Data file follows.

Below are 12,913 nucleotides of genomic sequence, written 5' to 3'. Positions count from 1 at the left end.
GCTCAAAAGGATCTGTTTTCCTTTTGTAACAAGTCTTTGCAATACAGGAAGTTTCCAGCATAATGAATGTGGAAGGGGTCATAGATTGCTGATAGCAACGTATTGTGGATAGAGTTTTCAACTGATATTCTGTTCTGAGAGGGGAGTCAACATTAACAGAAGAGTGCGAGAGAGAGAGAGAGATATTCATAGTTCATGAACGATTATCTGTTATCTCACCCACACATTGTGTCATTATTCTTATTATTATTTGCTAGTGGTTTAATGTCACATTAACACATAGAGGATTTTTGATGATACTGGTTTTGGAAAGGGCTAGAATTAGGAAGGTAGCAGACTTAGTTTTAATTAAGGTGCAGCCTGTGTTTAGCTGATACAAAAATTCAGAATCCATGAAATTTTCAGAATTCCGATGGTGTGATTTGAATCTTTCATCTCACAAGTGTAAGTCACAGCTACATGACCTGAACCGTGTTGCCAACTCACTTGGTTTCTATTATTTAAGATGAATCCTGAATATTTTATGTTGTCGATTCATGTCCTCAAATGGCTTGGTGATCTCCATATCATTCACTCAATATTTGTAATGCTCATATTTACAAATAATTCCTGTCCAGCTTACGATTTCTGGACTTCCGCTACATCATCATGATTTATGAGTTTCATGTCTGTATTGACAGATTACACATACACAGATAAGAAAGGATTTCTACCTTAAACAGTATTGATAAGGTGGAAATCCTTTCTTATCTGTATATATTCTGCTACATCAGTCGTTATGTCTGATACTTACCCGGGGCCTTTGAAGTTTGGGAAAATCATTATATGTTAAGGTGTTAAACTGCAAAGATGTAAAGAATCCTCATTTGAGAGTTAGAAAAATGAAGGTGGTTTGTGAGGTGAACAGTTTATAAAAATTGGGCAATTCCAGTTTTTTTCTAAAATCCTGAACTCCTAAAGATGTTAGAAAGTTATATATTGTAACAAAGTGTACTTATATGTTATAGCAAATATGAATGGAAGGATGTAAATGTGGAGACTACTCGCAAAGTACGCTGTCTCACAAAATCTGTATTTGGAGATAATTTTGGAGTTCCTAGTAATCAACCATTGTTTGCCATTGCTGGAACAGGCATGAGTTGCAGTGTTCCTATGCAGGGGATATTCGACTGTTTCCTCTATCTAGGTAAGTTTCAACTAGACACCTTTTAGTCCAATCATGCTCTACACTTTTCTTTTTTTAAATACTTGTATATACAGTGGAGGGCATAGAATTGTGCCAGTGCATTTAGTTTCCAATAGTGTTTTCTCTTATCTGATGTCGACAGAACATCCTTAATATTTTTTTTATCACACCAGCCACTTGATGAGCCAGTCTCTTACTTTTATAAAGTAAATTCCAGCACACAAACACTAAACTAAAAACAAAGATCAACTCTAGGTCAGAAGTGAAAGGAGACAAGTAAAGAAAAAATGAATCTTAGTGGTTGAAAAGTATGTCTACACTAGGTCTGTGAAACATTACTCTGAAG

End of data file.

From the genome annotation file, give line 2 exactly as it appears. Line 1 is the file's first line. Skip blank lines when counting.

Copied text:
GCTCAAAAGGATCTGTTTTCCTTTTGTAACAAGTCTTTGCAATACAGGAAGTTTCCAGCATAATGAATGTGGAAGGGGTCATAGATTGCTGATAGCAACGTATTGTGGATAGAGTTTTCAACTGATATTCTGTTCTGAGAGGGGAGTCAACATTAACAGAAGAGTGCGAGAGAGAGAGAGAGATATTCATAGTTCATGAACGATTATCTGTTATCTCACCCACACATTGTGTCATTATTCTTATTATTATTTGCTAGTGGTTTAATGTCACATTAACACATAGAGGATTTTTGATGATACTGGTTTTGGAAAGGGCTAGAATTAGGAAGGTAGCAGACTTAGTTTTAATTAAGGTGCAGCCTGTGTTTAGCTGATACAAAAATTCAGAATCCATGAAATTTTCAGAATTCCGATGGTGTGATTTGAATCTTTCATCTCACAAGTGTAAGTCACAGCTACATGACCTGAACCGTGTTGCCAACTCACTTGGTTTCTATTATTTAAGATGAATCCTGAATATTTTATGTTGTCGATTCATGTCCTCAAATGGCTTGGTGATCTCCATATCATTCACTCAATATTTGTAATGCTCATATTTACAAATAATTCCTGTCCAGCTTACGATTTCTGGACTTCCGCTACATCATCATGATTTATGAGTTTCATGTCTGTATTGACAGATTACACATACACAGATAAGAAAGGATTTCTACCTTAAACAGTATTGATAAGGTGGAAATCCTTTCTTATCTGTATATATTCTGCTACATCAGTCGTTATGTCTGATACTTACCCGGGGCCTTTGAAGTTTGGGAAAATCATTATATGTTAAGGTGTTAAACTGCAAAGATGTAAAGAATCCTCATTTGAGAGTTAGAAAAATGAAGGTGGTTTGTGAGGTGAACAGTTTATAAAAATTGGGCAATTCCAGTTTTTTTCTAAAATCCTGAACTCCTAAAGATGTTAGAAAGTTATATATTGTAACAAAGTGTACTTATATGTTATAGCAAATATGAATGGAAGGATGTAAATGTGGAGACTACTCGCAAAGTACGCTGTCTCACAAAATCTGTATTTGGAGATAATTTTGGAGTTCCTAGTAATCAACCATTGTTTGCCATTGCTGGAACAGGCATGAGTTGCAGTGTTCCTATGCAGGGGATATTCGACTGTTTCCTCTATCTAGGTAAGTTTCAACTAGACACCTTTTAGTCCAATCATGCTCTACACTTTTCTTTTTTTAAATACTTGTATATACAGTGGAGGGCATAGAATTGTGCCAGTGCATTTAGTTTCCAATAGTGTTTTCTCTTATCTGATGTCGACAGAACATCCTTAATATTTTTTTTATCACACCAGCCACTTGATGAGCCAGTCTCTTACTTTTATAAAGTAAATTCCAGCACACAAACACTAAACTAAAAACAAAGATCAACTCTAGGTCAGAAGTGAAAGGAGACAAGTAAAGAAAAAATGAATCTTAGTGGTTGAAAAGTATGTCTACACTAGGTCTGTGAAACATTACTCTGAAG